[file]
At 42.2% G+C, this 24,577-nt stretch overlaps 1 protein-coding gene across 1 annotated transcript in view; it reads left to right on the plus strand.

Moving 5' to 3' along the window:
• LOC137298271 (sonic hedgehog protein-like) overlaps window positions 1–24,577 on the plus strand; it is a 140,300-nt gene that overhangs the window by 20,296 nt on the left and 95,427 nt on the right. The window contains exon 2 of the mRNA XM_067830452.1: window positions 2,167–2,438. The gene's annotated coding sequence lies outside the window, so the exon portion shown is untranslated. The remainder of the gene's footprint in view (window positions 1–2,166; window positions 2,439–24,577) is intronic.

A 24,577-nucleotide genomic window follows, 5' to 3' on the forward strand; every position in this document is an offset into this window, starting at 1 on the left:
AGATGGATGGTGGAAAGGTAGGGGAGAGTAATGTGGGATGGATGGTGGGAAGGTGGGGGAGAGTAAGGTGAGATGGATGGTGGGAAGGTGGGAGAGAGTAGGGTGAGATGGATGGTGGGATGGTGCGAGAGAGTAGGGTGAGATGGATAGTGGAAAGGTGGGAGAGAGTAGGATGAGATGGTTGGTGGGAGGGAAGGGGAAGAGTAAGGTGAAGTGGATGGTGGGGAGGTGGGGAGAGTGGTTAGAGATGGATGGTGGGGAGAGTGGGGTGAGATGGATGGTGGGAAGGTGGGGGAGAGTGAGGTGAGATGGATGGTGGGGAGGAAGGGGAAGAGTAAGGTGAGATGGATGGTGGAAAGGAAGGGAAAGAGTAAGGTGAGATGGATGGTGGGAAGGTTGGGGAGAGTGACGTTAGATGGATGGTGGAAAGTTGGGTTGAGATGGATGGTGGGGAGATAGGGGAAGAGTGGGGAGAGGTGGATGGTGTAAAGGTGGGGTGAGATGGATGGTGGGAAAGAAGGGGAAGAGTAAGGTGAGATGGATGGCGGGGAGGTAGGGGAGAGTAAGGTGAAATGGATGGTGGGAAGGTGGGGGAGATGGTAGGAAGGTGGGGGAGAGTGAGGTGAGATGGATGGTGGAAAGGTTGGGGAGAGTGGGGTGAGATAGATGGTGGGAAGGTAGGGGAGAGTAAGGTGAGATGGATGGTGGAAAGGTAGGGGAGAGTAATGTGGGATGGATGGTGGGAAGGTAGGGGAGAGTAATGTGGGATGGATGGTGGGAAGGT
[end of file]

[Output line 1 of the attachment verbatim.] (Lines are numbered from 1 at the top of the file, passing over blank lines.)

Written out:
At 42.2% G+C, this 24,577-nt stretch overlaps 1 protein-coding gene across 1 annotated transcript in view; it reads left to right on the plus strand.